The main goal, according to April, is to quiet the small mind (your logical, left brain – the thinker and problem solver) and access the big mind (your subconscious). If you’ve been around the spiritual block, you know that the subconscious mind is where the power is because it’s the 98% of your mind that lies below your awareness and contains your habits and automatic behaviors.
The subconscious mind, April says, is where you can access your intuition and creativity. It’s where you access universal consciousness. But you have to quiet what April calls your “monkey mind,” the conscious mind, in order to tap into this wealth of creativity. In this way, your subconscious is the writer and your conscious mind is the secretary, typist, and editor.
Now, if you’ve tried silent meditation, you know how the conscious mind likes to interfere on the way to Nirvana. Well, April lays out some tips to create the habits you need to allow your subconscious to shine in your creative work.
Here Are April’s 9 Steps for Boosting Creativity and Intuition:
#1. – Meditate
“This is how you create fertile soil,” April says. Through meditating, you become aware of how the small mind tries to control your narrative. The more you learn to lean into silencing the small mind, you find out how it feels to be in subconscious mode.
#2. – Don’t Have a Plan
Having a plan means you’ll be more likely to force the outcome of your creative process. A character will often be less real, a plot less rich. The best fiction is written organically. Writing organically means you allow situations and characters to present themselves as you work with ideas or scenes.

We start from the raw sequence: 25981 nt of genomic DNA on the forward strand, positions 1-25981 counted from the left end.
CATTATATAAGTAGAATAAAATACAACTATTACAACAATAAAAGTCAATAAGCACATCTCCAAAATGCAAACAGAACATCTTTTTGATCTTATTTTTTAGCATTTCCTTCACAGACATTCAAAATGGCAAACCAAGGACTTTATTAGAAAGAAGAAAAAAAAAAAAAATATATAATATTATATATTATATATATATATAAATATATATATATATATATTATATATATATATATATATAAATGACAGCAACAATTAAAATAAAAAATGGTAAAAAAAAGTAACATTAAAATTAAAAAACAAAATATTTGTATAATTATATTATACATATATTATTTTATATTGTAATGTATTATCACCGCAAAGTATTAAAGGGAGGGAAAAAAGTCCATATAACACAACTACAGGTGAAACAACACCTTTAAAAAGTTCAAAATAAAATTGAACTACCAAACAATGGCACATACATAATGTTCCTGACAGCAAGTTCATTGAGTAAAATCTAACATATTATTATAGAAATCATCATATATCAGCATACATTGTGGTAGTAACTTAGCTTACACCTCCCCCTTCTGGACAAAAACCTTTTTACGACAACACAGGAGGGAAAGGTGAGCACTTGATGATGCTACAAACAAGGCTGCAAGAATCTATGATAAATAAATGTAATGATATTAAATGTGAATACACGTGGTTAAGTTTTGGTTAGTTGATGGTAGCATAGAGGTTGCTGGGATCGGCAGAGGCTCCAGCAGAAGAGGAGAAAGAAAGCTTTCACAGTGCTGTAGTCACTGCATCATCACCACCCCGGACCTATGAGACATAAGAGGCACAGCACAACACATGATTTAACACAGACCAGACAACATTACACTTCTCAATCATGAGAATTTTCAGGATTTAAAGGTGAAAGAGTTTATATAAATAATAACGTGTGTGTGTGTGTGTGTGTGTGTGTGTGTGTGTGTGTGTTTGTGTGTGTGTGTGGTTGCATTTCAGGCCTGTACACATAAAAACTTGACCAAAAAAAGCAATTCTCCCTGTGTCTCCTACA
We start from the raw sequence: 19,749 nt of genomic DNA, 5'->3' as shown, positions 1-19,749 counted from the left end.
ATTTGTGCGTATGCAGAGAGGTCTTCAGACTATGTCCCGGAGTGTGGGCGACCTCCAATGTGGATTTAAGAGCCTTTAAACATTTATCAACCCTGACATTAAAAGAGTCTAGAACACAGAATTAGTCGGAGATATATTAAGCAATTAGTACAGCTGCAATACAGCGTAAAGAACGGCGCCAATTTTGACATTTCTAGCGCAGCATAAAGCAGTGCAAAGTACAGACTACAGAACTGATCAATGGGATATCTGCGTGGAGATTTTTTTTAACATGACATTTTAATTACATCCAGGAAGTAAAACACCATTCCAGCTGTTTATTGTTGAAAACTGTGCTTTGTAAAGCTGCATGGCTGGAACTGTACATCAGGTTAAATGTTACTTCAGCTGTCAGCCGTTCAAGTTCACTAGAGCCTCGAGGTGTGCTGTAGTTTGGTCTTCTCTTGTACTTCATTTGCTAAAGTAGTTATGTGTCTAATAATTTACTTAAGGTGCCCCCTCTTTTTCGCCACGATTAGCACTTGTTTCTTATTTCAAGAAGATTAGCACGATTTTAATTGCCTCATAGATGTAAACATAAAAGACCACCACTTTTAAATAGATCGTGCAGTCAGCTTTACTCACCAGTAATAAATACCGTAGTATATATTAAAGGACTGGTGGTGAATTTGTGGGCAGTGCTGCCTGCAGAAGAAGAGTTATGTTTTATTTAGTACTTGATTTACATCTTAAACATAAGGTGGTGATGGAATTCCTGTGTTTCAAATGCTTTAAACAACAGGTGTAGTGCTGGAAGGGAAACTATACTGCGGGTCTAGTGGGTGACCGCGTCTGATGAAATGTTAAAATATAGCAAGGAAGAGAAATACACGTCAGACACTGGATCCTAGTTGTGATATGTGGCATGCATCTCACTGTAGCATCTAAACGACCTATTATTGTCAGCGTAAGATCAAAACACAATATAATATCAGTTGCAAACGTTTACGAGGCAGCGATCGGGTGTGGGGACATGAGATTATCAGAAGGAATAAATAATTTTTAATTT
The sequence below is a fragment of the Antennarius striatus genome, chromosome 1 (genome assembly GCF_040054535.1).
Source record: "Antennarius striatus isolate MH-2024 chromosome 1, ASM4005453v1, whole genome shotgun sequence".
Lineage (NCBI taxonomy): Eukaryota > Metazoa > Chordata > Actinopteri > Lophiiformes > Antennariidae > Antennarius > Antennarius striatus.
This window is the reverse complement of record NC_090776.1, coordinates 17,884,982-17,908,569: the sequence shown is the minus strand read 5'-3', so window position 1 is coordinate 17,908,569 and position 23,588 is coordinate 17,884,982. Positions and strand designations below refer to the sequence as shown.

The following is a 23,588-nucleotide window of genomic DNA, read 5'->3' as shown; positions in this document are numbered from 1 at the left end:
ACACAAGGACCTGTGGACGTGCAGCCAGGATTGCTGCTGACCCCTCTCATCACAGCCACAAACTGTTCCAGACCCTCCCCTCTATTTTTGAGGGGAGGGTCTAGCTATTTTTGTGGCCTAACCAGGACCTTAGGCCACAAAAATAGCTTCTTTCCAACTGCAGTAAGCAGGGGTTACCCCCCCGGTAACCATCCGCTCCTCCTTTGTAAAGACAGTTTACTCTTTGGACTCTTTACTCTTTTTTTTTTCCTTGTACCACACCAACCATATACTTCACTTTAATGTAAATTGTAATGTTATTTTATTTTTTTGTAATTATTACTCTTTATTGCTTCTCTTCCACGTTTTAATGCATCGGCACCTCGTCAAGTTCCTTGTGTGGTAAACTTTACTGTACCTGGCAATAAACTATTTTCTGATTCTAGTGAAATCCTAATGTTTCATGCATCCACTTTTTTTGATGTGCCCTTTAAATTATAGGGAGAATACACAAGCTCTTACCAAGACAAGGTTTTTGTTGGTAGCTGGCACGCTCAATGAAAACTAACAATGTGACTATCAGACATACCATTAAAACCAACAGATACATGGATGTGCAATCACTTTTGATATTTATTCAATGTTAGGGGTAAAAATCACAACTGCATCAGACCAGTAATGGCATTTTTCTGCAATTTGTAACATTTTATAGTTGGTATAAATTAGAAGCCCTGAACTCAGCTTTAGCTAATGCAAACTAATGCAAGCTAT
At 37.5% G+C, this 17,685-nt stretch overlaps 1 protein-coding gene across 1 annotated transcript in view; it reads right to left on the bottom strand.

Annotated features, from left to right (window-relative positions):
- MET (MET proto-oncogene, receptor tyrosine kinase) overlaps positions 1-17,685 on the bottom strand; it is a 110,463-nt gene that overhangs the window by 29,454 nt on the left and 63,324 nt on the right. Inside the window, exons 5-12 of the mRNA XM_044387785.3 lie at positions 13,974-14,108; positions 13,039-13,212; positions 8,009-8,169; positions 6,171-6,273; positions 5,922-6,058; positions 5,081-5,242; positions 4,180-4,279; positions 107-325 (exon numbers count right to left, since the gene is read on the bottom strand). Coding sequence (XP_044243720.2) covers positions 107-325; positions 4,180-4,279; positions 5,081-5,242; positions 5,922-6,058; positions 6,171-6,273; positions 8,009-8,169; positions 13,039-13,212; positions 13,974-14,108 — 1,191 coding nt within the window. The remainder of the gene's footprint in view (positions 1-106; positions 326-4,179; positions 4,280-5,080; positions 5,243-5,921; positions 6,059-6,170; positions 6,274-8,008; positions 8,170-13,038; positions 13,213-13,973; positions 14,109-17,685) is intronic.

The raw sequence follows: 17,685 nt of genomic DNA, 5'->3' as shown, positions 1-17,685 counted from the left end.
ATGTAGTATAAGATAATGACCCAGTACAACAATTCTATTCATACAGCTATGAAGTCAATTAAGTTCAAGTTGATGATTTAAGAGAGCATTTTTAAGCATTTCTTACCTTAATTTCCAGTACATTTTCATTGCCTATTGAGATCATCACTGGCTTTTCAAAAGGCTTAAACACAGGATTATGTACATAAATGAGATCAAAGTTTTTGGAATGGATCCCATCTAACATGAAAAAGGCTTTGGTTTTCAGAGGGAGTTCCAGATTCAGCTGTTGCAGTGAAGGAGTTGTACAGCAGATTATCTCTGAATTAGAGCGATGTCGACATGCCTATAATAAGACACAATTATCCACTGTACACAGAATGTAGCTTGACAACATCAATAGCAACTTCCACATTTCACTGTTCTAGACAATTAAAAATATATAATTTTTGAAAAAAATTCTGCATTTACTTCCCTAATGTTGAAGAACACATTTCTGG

#3. – Sit Down to Write Every Day, Even If You Aren’t Ready to Write
The act of showing up is like planting seeds. You’re telling yourself and the universe that this process matters, regardless of the outcome. Just like the sun rises every day, you are showing up and honoring the process.
#4. – When You Can’t Write, Ask Questions
If you find yourself blocked and unable to write, ask questions. Write down the questions that you’d like answers to. Then, trust that the answers will come.
#5. – Honor Your Dreams and Downtime
It’s when you go to sleep that you access the unseen – your subconscious mind. Your brain has a chance to process complicated ideas and often, produces creative solutions. This may seem simplistic, but indigenous peoples have had a practice of honoring dreams as a source of answers and wisdom for eons. The more you practice this technique of asking questions and paying attention to your dreams, the more you’ll find it works for you!
#6. – Trust the Process, Even If You’re Blocked
April tells us that resistance or creative blocks may be the creative process at work, even if it doesn’t look like it! Remember, our job isn’t to control the flower, the timing, the exact process…our job is to be the gardener. To take the steps each day. Sometimes, blockages are part of a natural process. This reminds me of trees in winter. It looks like nothing is happening and that can seem discouraging. Yet underneath the surface, some of the most incredible, science-defying growth is taking place. April asks: what if, during the blockage, something is happening under the surface and your subconscious mind is gathering everything it needs to write?
#7. – Write Your Journal Entries and Stories by Hand to Activate the Primal Mind-Body Connection
April described a time when she used to write all her stories with a computer and one day, decided to try writing by hand. It made such a difference in feeling connected to her creativity that she tried switching hands to write. Right-handed, she’d take extra time to write with her left hand to see if that activated a different part of her brain.
“It’s hard to describe what was happening, but I could feel as if a different environment was created when switching hands to write,” April said.
#8. – Experiment With What You Think Might Work For You